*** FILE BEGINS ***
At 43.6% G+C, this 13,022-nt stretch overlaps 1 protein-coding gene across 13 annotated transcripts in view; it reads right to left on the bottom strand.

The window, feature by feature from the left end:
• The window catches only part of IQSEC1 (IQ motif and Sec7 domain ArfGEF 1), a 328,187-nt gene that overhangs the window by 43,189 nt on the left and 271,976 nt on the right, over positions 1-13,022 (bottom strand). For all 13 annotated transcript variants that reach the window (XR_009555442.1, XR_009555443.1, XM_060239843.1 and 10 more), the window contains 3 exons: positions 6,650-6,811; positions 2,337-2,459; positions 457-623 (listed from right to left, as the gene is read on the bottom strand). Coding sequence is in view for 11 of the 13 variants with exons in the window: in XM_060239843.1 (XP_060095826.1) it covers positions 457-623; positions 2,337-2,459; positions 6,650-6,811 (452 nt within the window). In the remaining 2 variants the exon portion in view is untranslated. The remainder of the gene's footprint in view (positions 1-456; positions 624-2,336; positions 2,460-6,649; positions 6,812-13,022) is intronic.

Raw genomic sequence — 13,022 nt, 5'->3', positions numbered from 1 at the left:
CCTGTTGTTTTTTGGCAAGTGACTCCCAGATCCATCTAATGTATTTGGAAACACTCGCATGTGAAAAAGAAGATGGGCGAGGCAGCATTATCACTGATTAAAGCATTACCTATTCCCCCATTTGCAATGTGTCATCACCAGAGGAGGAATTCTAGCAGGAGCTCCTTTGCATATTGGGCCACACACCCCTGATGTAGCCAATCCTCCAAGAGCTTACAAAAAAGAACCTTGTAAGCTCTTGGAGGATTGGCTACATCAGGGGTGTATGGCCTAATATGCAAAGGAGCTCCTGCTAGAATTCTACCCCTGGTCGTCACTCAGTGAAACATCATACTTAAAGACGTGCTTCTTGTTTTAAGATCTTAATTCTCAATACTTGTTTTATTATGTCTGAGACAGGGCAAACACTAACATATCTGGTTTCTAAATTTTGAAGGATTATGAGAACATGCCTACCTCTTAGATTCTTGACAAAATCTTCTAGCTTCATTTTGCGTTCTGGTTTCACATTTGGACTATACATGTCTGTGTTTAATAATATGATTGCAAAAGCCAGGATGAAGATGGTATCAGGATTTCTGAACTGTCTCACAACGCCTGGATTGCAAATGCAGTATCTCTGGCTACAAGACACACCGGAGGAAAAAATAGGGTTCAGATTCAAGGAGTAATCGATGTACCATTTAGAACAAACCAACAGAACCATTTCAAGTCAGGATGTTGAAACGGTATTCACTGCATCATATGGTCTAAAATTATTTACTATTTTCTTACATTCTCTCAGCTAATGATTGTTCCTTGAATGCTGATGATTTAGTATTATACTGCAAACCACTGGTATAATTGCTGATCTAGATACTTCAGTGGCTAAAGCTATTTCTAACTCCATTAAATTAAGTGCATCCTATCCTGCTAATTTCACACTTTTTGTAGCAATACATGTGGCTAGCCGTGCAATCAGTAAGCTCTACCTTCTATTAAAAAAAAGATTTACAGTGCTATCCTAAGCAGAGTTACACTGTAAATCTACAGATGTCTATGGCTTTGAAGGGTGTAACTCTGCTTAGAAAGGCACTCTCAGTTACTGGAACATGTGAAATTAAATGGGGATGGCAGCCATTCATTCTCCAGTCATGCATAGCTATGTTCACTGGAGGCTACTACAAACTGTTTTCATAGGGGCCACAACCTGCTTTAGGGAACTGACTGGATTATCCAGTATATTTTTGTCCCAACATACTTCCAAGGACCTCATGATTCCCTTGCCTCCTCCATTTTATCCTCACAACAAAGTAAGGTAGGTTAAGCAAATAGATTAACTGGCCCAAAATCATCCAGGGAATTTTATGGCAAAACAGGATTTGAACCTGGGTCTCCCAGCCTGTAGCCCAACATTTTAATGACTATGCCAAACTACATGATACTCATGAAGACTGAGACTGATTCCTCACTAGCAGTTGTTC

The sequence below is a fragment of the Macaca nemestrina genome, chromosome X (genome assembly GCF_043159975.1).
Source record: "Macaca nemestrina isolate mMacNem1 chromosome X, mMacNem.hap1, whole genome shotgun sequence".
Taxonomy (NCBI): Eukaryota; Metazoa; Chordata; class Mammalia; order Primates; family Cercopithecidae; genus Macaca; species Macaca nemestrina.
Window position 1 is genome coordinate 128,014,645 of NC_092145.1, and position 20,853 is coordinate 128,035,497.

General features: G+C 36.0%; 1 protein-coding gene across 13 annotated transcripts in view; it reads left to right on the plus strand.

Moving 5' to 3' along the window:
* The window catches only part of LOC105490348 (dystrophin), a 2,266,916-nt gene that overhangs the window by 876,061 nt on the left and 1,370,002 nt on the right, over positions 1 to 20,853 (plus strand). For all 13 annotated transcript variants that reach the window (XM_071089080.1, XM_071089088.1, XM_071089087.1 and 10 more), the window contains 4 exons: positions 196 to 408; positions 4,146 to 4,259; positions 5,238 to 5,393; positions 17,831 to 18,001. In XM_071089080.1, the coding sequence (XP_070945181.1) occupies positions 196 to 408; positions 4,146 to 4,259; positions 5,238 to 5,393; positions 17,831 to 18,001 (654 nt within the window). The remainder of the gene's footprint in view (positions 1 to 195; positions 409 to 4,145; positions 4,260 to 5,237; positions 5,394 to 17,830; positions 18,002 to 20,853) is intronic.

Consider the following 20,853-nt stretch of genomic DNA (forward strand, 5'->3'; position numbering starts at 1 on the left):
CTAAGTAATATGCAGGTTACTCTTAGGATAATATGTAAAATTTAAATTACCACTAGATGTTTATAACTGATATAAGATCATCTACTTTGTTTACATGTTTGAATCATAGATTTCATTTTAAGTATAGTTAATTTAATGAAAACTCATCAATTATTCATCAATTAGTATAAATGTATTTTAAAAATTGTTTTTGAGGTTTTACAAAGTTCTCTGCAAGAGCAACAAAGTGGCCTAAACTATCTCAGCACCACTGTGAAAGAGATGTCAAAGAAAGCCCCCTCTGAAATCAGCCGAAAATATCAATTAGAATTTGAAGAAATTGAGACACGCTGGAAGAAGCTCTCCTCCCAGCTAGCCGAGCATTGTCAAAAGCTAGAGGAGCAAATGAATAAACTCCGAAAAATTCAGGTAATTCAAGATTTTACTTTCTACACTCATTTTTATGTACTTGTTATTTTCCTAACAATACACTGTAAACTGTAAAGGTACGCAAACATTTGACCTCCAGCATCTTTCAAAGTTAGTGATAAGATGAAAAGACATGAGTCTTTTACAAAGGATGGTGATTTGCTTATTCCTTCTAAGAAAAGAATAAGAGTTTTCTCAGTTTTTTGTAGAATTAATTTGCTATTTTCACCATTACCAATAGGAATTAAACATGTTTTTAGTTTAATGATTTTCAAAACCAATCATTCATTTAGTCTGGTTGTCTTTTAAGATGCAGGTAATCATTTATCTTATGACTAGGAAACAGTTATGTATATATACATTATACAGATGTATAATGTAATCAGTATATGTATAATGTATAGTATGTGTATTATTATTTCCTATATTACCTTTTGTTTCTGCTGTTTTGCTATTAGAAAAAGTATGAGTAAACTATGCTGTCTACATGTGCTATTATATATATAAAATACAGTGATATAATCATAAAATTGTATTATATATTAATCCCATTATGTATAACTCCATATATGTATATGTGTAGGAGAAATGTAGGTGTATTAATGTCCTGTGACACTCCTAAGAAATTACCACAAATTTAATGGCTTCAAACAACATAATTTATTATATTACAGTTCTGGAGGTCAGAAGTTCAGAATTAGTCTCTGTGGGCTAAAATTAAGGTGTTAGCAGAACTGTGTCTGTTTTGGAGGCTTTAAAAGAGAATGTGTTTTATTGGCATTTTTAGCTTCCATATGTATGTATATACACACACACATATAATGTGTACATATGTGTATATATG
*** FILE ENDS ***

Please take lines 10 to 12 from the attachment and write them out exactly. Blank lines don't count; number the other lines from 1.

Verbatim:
General features: G+C 36.0%; 1 protein-coding gene across 13 annotated transcripts in view; it reads left to right on the plus strand.

Moving 5' to 3' along the window:
* The window catches only part of LOC105490348 (dystrophin), a 2,266,916-nt gene that overhangs the window by 876,061 nt on the left and 1,370,002 nt on the right, over positions 1 to 20,853 (plus strand). For all 13 annotated transcript variants that reach the window (XM_071089080.1, XM_071089088.1, XM_071089087.1 and 10 more), the window contains 4 exons: positions 196 to 408; positions 4,146 to 4,259; positions 5,238 to 5,393; positions 17,831 to 18,001. In XM_071089080.1, the coding sequence (XP_070945181.1) occupies positions 196 to 408; positions 4,146 to 4,259; positions 5,238 to 5,393; positions 17,831 to 18,001 (654 nt within the window). The remainder of the gene's footprint in view (positions 1 to 195; positions 409 to 4,145; positions 4,260 to 5,237; positions 5,394 to 17,830; positions 18,002 to 20,853) is intronic.